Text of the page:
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Scand J Med Sci Sports. 2019 Feb;29(2):200-212. doi: 10.1111/sms.13321. Epub 2018 Nov 8.

Dynamic stretching is not detrimental to neuromechanical and sensorimotor performance of ankle plantarflexors.

Author information

1
Centre for Human Performance, Exercise and Rehabilitation, Brunel University London, Uxbridge, UK.
2
Institute of Environment, Health and Societies, Brunel University London, Uxbridge, UK.
3
Research Institute for Sport and Exercise Sciences (RISES), Liverpool John Moores University, Liverpool, UK.
4
University of Social Welfare and Rehabilitation Sciences, Tehran, Iran.

Abstract

The acute effects of two dynamic stretching (DS) protocols on changes in the ankle range of motion (RoM), neuromechanical, and sensorimotor properties of the plantarflexor muscle group were examined. Eighteen participants received slow (SDS) or fast dynamic stretching (FDS) on two separate days. Outcome measures were assessed pre- and 2 minutes post-interventions, and included maximum dorsiflexion angle, maximum isometric torque at neutral ankle position, maximum concentric and eccentric torques, force matching capacity, joint position sense and medial gastrocnemius muscle and tendon strain. Possibly and likely small increases in dorsiflexion RoM were observed after SDS (mean ± 90% confidence intervals; 1.8 ± 1.2°) and FDS (2.1 ± 1.2°), respectively. Very likely moderate decreases in muscle strain after SDS (-38.0 ± 20.6%) and possibly small decrease after FDS (-13.6 ± 21.2%) were observed. SDS resulted in a likely beneficial small increase in tendon strain (25.3 ± 29.7%) and a likely beneficial moderate increase after FDS (41.4 ± 44.9%). Effects on strength were inconsistent. Possibly small effect on positional error after SDS (-27.1 ± 37.5%), but no clear effect after FDS was observed. Both DS protocols increased RoM, and this was more due to an increase in tendon elongation rather than the muscle. However, SDS showed greater improvement than FDS in both neuromechanical and sensorimotor performance, and hence, SDS can be recommended as part of warm-up in sporting contexts.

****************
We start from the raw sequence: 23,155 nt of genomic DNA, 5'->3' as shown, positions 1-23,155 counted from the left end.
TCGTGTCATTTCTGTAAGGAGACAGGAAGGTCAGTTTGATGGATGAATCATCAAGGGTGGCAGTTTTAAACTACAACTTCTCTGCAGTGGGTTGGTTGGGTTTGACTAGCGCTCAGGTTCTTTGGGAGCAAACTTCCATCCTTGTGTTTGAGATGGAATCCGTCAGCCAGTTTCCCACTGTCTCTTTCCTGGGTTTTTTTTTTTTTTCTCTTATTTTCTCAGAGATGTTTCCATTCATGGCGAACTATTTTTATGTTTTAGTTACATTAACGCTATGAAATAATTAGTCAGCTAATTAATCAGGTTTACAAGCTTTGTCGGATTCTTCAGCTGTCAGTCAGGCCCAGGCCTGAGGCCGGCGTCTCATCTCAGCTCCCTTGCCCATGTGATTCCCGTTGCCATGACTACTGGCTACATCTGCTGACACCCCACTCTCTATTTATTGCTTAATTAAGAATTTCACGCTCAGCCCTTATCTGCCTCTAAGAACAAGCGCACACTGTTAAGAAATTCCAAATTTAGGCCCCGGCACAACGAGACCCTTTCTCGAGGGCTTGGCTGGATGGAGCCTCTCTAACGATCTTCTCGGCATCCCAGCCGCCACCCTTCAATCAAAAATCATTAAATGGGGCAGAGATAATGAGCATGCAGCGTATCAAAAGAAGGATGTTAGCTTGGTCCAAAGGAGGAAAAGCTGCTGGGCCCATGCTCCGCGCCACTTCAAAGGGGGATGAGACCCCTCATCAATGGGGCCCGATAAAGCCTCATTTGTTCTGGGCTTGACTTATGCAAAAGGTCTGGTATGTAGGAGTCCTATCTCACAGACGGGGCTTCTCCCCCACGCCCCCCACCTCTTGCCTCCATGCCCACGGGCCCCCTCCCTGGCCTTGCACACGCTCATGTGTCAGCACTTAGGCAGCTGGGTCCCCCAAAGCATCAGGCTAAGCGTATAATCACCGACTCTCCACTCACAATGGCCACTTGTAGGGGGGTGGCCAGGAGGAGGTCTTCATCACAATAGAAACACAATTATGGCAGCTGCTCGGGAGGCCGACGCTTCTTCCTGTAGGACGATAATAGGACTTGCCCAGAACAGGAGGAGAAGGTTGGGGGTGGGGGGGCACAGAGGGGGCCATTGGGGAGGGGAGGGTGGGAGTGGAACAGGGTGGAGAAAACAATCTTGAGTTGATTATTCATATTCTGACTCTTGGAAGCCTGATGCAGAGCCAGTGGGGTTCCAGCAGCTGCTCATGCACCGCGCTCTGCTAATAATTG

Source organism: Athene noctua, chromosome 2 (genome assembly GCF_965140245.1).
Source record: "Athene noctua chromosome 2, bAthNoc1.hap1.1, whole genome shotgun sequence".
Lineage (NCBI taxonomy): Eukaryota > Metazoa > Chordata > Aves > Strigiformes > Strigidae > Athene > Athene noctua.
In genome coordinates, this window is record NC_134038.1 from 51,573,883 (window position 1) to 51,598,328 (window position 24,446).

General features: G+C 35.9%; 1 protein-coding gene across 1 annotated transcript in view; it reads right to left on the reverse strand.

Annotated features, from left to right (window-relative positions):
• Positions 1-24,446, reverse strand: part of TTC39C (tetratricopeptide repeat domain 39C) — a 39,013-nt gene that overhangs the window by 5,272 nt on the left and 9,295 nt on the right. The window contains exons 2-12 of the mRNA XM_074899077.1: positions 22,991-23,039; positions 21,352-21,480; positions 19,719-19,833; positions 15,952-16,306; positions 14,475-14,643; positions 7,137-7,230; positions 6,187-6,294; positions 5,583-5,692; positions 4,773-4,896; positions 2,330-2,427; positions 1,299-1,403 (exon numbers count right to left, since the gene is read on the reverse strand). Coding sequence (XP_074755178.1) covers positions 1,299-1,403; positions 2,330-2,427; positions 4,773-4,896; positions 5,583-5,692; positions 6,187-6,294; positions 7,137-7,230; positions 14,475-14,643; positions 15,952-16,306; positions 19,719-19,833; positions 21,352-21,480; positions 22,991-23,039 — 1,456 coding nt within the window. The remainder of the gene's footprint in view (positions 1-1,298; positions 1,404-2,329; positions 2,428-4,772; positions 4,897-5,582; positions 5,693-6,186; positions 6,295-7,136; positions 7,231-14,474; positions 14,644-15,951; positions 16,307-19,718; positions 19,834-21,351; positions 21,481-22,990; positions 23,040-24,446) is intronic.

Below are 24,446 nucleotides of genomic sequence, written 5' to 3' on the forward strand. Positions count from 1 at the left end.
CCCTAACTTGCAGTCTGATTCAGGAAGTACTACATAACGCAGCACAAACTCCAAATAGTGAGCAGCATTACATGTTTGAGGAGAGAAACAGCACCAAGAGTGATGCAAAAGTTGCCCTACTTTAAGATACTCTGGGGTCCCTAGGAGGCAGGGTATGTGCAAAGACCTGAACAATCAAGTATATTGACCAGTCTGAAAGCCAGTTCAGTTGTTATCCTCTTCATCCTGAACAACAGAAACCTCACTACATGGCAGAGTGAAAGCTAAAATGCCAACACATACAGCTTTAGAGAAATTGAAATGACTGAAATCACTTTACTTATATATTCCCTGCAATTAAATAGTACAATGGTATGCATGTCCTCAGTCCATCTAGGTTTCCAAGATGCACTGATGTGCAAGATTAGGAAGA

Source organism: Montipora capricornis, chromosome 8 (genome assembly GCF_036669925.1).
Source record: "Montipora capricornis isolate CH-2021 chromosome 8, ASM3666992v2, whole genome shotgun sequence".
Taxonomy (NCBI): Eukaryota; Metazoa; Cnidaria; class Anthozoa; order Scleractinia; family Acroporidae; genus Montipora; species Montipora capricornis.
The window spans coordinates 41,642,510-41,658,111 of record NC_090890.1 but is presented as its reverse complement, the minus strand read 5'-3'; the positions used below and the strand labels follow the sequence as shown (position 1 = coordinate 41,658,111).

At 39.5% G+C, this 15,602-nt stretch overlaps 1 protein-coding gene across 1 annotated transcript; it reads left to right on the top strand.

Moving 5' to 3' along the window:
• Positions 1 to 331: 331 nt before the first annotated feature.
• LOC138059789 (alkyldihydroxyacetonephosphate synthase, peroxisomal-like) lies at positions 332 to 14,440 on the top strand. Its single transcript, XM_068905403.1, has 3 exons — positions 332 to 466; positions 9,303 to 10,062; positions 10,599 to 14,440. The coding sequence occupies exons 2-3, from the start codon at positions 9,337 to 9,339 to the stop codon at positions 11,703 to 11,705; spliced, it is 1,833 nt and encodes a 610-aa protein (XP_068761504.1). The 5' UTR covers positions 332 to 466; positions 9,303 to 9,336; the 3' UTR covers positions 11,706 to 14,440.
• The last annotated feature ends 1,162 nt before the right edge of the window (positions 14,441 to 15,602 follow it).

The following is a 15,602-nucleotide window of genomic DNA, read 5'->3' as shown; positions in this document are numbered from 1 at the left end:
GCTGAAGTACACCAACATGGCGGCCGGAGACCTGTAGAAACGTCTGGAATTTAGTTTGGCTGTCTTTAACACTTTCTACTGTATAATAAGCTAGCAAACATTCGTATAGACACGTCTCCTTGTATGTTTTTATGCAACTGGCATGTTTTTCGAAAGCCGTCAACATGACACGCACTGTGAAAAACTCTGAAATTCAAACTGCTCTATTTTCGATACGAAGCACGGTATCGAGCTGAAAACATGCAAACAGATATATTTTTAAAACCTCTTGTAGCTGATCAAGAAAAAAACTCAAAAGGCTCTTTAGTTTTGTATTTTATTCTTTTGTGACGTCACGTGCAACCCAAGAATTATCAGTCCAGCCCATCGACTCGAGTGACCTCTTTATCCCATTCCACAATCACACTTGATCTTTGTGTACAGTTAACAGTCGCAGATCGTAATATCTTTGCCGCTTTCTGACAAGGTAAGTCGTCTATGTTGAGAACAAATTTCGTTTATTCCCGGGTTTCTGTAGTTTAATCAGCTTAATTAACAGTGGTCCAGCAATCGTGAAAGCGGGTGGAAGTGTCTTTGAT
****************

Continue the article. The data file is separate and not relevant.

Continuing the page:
KEYWORDS:

dynamometry; muscle strain; range of motion; tendon strain; ultrasonography

PMID:
30326551
DOI:
10.1111/sms.13321
[Indexed for MEDLINE]

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